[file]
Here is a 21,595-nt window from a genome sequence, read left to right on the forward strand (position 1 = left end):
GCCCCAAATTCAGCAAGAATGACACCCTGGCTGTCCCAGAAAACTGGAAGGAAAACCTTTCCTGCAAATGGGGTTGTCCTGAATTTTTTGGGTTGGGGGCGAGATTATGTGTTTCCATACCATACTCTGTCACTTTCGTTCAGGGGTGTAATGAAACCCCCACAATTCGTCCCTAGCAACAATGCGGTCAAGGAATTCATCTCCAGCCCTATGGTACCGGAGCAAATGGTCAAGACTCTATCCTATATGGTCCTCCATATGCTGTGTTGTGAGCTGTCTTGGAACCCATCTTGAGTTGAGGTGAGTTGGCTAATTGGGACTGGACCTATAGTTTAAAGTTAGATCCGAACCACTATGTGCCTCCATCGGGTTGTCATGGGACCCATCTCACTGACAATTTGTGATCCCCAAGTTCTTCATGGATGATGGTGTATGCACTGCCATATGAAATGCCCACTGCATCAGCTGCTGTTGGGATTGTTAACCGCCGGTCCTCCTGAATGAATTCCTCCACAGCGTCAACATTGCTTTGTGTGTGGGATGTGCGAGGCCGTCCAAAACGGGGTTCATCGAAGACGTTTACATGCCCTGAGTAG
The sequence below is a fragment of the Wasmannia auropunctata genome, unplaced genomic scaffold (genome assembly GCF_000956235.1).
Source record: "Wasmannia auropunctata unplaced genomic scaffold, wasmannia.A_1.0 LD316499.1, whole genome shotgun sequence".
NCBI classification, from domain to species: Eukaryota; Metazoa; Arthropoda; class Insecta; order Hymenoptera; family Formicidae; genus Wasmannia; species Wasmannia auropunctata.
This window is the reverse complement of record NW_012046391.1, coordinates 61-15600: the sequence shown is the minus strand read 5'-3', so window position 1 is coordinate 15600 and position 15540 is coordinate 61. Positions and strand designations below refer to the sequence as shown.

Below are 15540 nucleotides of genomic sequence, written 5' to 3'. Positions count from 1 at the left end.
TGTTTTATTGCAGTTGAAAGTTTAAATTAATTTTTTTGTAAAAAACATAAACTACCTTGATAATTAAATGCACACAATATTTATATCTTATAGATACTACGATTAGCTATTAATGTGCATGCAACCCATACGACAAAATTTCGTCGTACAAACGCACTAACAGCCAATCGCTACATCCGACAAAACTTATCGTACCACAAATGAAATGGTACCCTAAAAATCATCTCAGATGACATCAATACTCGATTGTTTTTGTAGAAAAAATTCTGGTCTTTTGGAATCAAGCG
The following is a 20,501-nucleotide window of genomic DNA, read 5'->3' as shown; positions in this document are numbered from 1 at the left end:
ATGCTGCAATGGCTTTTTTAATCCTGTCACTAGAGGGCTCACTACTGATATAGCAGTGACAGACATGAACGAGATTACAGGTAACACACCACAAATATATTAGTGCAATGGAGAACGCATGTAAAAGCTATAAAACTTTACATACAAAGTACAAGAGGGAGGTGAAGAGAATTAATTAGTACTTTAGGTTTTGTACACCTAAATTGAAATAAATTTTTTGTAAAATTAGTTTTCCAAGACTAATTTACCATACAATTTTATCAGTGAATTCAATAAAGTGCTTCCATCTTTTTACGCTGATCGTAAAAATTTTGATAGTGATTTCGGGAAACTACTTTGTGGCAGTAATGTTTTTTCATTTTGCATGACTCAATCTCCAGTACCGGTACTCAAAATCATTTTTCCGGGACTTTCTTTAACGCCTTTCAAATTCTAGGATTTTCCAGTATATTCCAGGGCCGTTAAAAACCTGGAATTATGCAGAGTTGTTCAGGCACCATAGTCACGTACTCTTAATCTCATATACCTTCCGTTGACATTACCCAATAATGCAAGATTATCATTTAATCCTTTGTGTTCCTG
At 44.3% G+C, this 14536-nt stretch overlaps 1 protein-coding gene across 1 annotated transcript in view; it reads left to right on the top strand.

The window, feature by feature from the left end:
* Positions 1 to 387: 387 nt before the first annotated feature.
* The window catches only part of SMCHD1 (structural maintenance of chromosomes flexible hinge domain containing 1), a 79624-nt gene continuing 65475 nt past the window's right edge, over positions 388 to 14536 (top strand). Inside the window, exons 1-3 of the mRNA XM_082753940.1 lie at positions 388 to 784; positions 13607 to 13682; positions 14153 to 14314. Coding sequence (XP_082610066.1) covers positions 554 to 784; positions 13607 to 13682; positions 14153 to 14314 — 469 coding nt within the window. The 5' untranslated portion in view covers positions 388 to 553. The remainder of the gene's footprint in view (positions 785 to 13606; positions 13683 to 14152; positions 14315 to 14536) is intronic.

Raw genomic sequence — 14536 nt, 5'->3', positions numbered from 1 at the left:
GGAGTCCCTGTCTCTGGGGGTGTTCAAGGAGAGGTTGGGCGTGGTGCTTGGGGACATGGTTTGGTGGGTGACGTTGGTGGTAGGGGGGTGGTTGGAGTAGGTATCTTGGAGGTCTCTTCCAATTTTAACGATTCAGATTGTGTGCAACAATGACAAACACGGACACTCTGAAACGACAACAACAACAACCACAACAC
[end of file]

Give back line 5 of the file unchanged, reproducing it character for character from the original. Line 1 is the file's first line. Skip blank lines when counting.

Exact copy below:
NCBI classification, from domain to species: Eukaryota; Metazoa; Arthropoda; class Insecta; order Hymenoptera; family Formicidae; genus Wasmannia; species Wasmannia auropunctata.